In the mind of Electric Cooperatives of Arkansas’ Rob Roedel, there’s a news reporter in each bucket truck, power plant, substation and construction site.
“It varies from mission to mission or power plant to power plant, but we basically have reporters 24/7/365,” said Roedel, director of corporate communications at Arkansas Electric Cooperative Corp. and Arkansas Electric Cooperatives Inc. in Little Rock.
Roedel and his “brilliant” team of digital producers are leveraging their access to round-the-clock storytelling in a big way. Recently, they rolled out a state-of-the art broadcast studio in the Little Rock office.
The studio is “the next step in communications,” he said, because it gives co-ops access to technology to produce the news themselves instead of hoping for a quick hit from a media outlet.
“Basically, we have our own cooperative TV network, and our field reporters are our employees,” said Roedel.
The production studio, a former storage area, contains a TV anchor desk on wheels, a screen, lights, two cameras, a control room and equipment. It doubles as an audio and photography studio.
“The studio allows us to deliver real-time updates in a production-level form,” Roedel said. “We are able to do instant interactive news updates with our employees at power plants, job sites or storm sites.”
A simple control panel allows users to change lights and shot angles, advance slides and perform other functions. Open Broadcaster Software, a free, open-source cross-platform app, enables streaming capability. Roedel puts the studio’s total cost at about $30,000.
The studio is open to AECC’s 17 distribution co-ops, its generation and transmission co-op and ERMCO, a subsidiary that manufactures transformers. And while the designers created the production panel to be simple enough for non-techies, they still plan to make video tutorials and label key pieces of equipment.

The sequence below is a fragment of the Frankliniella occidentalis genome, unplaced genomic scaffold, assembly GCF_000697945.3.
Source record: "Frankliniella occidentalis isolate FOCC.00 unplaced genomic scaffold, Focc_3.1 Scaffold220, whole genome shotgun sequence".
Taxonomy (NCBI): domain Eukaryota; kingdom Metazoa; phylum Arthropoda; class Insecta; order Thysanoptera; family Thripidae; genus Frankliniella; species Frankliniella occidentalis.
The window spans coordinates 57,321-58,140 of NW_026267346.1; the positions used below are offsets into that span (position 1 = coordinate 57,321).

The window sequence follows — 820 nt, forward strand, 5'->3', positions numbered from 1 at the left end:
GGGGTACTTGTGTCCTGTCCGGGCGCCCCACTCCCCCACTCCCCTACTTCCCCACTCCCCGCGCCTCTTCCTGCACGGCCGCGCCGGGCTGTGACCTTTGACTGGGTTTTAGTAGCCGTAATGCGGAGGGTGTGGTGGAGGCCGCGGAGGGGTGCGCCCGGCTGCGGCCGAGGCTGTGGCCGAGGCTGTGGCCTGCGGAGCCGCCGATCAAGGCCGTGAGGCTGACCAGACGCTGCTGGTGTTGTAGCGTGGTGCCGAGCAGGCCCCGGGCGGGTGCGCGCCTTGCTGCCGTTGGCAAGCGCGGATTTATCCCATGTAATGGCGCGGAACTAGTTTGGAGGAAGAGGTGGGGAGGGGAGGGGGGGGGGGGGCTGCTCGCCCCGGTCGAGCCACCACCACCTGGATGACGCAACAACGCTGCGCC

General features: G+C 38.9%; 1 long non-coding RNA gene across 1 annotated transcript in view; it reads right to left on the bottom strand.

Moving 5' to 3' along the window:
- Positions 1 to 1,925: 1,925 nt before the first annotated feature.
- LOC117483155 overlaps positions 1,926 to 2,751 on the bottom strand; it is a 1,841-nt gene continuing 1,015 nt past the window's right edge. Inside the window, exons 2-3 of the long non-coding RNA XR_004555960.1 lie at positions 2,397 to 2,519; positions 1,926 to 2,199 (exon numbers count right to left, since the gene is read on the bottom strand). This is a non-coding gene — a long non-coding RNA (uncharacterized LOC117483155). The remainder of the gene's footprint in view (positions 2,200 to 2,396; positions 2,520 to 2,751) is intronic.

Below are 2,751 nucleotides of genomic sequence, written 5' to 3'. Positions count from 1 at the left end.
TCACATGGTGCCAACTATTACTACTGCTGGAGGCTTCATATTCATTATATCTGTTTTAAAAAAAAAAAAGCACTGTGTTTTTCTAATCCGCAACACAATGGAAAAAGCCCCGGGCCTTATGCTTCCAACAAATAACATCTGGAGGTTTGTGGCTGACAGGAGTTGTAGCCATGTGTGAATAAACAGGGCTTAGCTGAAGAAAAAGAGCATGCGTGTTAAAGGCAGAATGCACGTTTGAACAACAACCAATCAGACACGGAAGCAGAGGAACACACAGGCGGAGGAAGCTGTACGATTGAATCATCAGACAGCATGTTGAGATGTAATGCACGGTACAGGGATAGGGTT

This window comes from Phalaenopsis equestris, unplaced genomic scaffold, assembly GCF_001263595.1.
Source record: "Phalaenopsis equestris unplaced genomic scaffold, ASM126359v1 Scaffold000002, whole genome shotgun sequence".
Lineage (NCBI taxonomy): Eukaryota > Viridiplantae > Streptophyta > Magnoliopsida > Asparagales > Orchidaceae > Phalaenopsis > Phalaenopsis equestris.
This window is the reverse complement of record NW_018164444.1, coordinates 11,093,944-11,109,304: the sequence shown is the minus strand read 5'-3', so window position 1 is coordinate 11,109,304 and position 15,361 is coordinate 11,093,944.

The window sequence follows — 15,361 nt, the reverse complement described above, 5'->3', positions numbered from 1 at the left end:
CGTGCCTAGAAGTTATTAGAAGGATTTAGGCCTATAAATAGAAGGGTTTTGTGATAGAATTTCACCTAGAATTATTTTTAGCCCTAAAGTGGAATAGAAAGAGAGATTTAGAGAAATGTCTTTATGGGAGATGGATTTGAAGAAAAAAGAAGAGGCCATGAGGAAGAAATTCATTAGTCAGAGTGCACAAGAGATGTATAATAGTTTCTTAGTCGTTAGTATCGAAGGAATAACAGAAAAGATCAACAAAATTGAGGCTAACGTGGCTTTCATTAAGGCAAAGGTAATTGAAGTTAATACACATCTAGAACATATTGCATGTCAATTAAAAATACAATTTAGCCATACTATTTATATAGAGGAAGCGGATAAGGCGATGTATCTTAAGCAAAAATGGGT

“Ideally, one of us will be there to walk them through it,” said Chance Gowan, one of two digital production specialists who built the studio. “But eventually you would just walk in, watch the video on how to use the controller, and once you have that figured out, it's pretty easy to go from there.”
Before Hurricane Ian struck, Roedel designated general foreman Mike Matty as the lead reporter to do live interviews from Florida. As one of more than 85 mutual-aid crews from AECI, a generation and transmission cooperative, Matty did a live spot from his truck in the North Fort Myers service area of Lee County Electric Cooperative.
Roedel envisions more live coverage in the future. “I can interview a lineman getting ready to go and then I could switch over and interview someone in the trenches. And then, furthermore, I could FaceTime the CEO.”
Co-ops don’t need to wait for a disaster to use the technology. Instead of Zoom or Teams, co-op safety directors have used the network TV format to liven up safety meetings and training. Recently, AECC’s human resources staff kicked off a food drive from the studio.
“We can change the logo on the desk to whatever logo you want,” said Chance Allmon, the other production specialist. “If you want to pull something up, you can do it like a news channel. It’s more interactive than just a straight video and someone talking.”
The studio fulfills a longtime dream for Roedel, who has a radio, TV and newspaper background. He envisions a daily or weekly broadcast for members that could be archived.
“I visited a local television station that was doing a Sunday morning political talk show with one person doing it all…the directing, the producing and being the face for the program,” Roedel said. “I thought, ‘we have a news reporter in every bucket truck out there during storms.’”
And with remote work arrangements becoming more common during the pandemic, “everyone got very comfortable working with their iPhones and FaceTime and everything else,” Roedel said. “I tell people that the pandemic was horrible and hard but, from a communications perspective, it caused us to reach farther in some innovative ways.”